Section 1557 is the individual non-discrimination provision of the Affordable Care Act. In June 2020, the Department of Health and Human Services issued a final rule making numerous changes to the Obama Administration’s rule. Both rule makings sparked lawsuits challenging their legality.
Last time around, the lead case, Franciscan Alliance v. HHS, was filed in the Northern District of Texas. That case is still pending on appeal before the U.S. Court of Appeals for the Fifth Circuit.
This time around, the lead case, Whitman-Walker Clinic v. HHS, was filed in Washington, D.C. Roughly one month following oral argument in the case, U.S. District Judge James Boasberg this afternoon denied the plaintiffs’ motion for a preliminary injunction against enforcement of HHS’s revised Section 1557 rule with two exceptions:
- The Court preliminarily enjoined the revised rule’s repeal of the sex discrimination definition found in the replaced Obama Administration rule. That definition afforded express protection to transgendered people.
- The Court also preliminarily enjoined the revised rule’s religious organization exception to the law’s sex discrimination restrictions.
Here is a link to the lengthy yet illuminating opinion and the implementing order. The decision called to the FEHBlog’s attention another interesting civil rights provision of the ACA — Section 1554. This provision places limits on the HHS Secretary’s broad reaching regulatory powers under the ACA.
Judge Boasberg’s decision expands on the Brooklyn federal court decision issued August 17, 2020, that stayed enforcement of the sex discrimination definition repeal. While the federal government has not appealed the Brooklyn decision, the plaintiffs in the FEHBlog’s opinion are likely to appeal the denial of their preliminary injunction motion in the Whitman-Walker Clinic case. And so it goes.
The Centers for Medicare and Medicaid today released its final Medicare Part A inpatient prospective payment system rule for the government fiscal year beginning October 1, 2020.
The increase in operating payment rates for general acute care hospitals paid under the IPPS that successfully participate in the Hospital Inpatient Quality Reporting (IQR) Program and are meaningful electronic health record (EHR) users is approximately 2.9 percent. This reflects the projected hospital market basket update of 2.4 percent and a 0.0 percentage point productivity adjustment. This also reflects a +0.5 percentage point adjustment required by legislation.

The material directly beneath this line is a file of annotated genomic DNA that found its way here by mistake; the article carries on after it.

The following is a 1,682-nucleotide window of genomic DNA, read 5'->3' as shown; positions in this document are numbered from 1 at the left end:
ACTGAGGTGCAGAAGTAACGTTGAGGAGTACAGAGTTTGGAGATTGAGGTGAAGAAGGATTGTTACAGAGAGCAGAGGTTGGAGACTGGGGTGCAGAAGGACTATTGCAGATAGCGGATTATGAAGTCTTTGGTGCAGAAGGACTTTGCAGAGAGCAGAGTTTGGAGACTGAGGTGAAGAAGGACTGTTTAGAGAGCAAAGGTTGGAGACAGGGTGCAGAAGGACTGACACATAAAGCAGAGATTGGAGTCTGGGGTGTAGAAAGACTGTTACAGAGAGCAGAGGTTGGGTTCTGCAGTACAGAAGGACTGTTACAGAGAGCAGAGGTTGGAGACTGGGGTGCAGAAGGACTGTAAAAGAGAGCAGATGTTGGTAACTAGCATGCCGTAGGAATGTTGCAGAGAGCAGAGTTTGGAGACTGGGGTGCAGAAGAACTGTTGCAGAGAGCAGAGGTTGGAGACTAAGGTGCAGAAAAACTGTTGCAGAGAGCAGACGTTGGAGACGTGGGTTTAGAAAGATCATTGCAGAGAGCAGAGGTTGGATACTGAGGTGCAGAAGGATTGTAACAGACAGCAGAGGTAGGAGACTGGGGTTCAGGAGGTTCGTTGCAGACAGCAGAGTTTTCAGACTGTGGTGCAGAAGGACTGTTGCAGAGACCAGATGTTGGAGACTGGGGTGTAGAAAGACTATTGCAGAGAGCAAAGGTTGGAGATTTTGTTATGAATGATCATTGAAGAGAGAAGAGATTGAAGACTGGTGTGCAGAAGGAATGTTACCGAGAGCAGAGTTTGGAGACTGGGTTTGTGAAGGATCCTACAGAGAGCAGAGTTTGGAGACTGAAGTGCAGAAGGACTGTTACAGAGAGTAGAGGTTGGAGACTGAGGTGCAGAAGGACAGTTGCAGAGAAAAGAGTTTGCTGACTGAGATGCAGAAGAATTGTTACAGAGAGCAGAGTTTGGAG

Hospitals may be subject to other payment adjustments under the IPPS, including:
— Penalties for excess readmissions, which reflect an adjustment to a hospital’s performance relative to other hospitals with a similar proportion of patients who are dually eligible for Medicare and full-benefit Medicaid
— Penalty (1 percent) for worst-performing quartile under the Hospital-Acquired Condition Reduction Program
— Upward and downward adjustments under the Hospital Value-Based Purchasing Program
Medicare is one complicated program. Medicare is relevant to the FEHBP because the program impact the prices that FEHB plans pay for patient care and there is a large cadre of annuitant enrollees with Medicare Part A coverage.
In other healthcare related news —
- Reuters reports that “President Donald Trump said on Tuesday he planned to meet with pharmaceutical companies this week regarding his so-called most- favored-nation executive order aimed at lowering drug prices paid by the U.S. federal government.”
- STAT News reports that
A new analysis of several studies in which [inexpensive] steroid drugs were used to treat severely ill Covid-19 patients found the drugs significantly helped reduce patient deaths, bolstering earlier, preliminary evidence for the benefit of these medications. In multiple studies involving a total of 1,700 patients, a number of corticosteroids—anti-inflammatory drugs that can damp the effects of an overactive immune system—helped reduce deaths from Covid-19 by about a third, compared with patients who didn’t receive steroids, according to the analysis published Wednesday in the Journal of the American Medical Association.
- HHS’s Office for Civil Rights, which enforces the HIPAA Privacy and Security Rules, has created a consolidate website regarding HIPAA and Health Apps. The site includes links to generally helpful technical information on cloud computing and HIPAA and HIPAA and health IT. Check it out.